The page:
Tag Archives: social

Experimental Fashun

Our project involves the public on the streets and online. Bala and Felicia were the interviewers, while me and Yueling were the models.The interviewers’ jobs were to walk around Bugis, Sim lim square, NAFA and SMU.  The models’ jobs were to pick out 5 outfits/accessories from each category, and list them down as vague descriptors. Below is an example of the list:

While the interviewers walk around and find people, the models are on Facebook live with them. Since we had to be at home with our outfits, me and Yueling accompanied Bala and Felicia in the third space instead. Facebook live was to also to show the public on the street how we look like, so that in a way, they can gauge what looks(or sounds) good on us.

This experiment projects culture and identity through fashion. Since we were going to interview and ask people from different areas, age groups and ethnicities, we can see a stark contrast in the way they have chosen to put together an outfit. In our interview, we managed to get someone from Thailand and Malaysia. The outcome was funny. The outfits turned out whacky and fun. The colours don’t even match. But that was what made the whole project fun, the results were unexpected. It could be seen as a glitch in the ‘online shopping’ trends, where what seems or sounds nice online might not be true to reality.

The locations we went to had different demographics. For example, Sim Lim square is known as the ‘geeks’ place. When Bala went there there were mostly middle aged or older people. On the other hand, Felicia went to SMU, NAFA and Lasalle area, where there were more young adults and students.

Sim Lim Square
NAFA area

There are differences in the kind of outfits people chose. For example, the younger people would choose monochrome or ‘trendy’ clothing. The older generation, on the other hand, chose more colourful and decorative outfits, such as stripes or kebaya(a traditional Malay outfit).

After which, we collated the pictures of our outfits and posted them on Instagram. We used the story poll feature on Instagram to allow people to vote which outfit they preferred.

This is our Instagram page:


After which, we boiled the 4 most voted outfits down to 1, asking people to comment which outfit they preferred the most:

From my observation, people were more responsive and willing to participate online as compared to the public on the streets. It was difficult for Felicia and Bala to get people to participate in our project.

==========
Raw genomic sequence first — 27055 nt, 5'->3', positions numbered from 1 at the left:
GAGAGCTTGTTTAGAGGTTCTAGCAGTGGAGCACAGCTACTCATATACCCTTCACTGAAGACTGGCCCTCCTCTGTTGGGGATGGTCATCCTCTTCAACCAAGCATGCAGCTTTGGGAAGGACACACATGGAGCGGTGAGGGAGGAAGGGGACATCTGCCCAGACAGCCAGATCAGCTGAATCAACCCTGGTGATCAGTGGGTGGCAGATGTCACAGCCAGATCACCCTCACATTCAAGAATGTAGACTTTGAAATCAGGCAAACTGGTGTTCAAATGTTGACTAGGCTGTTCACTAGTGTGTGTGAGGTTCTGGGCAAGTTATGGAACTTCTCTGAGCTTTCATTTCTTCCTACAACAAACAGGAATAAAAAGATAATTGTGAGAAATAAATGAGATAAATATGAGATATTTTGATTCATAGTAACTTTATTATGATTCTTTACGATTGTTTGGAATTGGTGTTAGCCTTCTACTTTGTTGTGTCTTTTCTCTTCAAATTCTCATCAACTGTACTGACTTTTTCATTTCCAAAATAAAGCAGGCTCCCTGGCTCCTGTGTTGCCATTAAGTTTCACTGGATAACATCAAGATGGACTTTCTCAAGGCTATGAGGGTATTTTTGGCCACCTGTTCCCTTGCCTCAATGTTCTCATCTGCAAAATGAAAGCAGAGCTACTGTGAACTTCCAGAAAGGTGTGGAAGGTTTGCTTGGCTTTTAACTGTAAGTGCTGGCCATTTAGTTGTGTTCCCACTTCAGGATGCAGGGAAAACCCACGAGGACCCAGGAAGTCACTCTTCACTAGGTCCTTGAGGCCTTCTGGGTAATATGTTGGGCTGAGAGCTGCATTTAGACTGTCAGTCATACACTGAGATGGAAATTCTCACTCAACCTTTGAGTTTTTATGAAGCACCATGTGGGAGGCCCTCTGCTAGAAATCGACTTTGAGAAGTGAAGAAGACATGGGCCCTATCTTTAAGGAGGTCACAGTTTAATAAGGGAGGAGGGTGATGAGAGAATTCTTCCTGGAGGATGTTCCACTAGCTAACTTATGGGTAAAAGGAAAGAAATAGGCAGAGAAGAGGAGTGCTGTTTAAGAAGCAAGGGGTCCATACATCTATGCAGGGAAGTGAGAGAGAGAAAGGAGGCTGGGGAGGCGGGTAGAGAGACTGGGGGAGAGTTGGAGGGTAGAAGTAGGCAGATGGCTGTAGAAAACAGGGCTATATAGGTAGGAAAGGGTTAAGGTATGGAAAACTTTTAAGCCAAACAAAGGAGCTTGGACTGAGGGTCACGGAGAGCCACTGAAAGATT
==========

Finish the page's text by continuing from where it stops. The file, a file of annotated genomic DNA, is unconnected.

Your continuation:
Overall, I found this project fun because it was an open concept. It was also interesting to see the public’s opinion being involved. The end results of the outfits were interesting to see.


Here’s the link to our video!

Social Broadcasting // Social Art

Annie Abrahams is a Dutch performance artist specialising in video installations and internet based performances. As seen in Angry Women, her works are usually collective interaction. In her research article Trapped to Revealshe thinks that ‘performances also reveal ordinary, vulnerable and messy aspects of human communication’. I feel that her work Angry Women really resonates with that statement, and I will explain this further.

In Angry Women Take 5, there were 8 women in the video broadcast. The video started with a woman talking in French, then another woman screamed, continued by mother, and then another. Their screaming voices were merged together and you can no longer know whose scream is whose. The video continues with subsequent talking, but it is chaotic and unscripted, thus the scene was just screaming and angry women who wanted to talk at the same time.

Since the whole performance is based on social broadcasting, it can be said that social broadcasting has made it possible for Art to advance and be pushed for a greater meaning and cause. Angry Women is a work that perfectly suggests the messy and vulnerable side of the human communication, as seen from the emotionally vulnerable screaming women.

Annie Abrahams has described social broadcasting a perfect medium for live performance as it can ‘study human behaviour without interfering in it’. I agree with this method of social broadcasting as the internet has now become a common and daily thing in our lives. Using it as a medium for study won’t make it as much of a difference as we are so used to the internet. We will carry on what we normally do, as the internet has become a familiar  medium to us, despite knowing that it is for a performance piece, for example.

In conclusion, social broadcasting has further pushed the opportunities for art and its meaning, allowing us to make great social art.

Microproject #1: Facebook live experiment

Posted by Elizabeth Quek on Thursday, 18 January 2018

It didn’t feel like anything special when you were holding the phone, seeing your face on camera. But seeing everyone’s videos together on the live broadcast was really nice to watch.


The Facebook Live Video Wall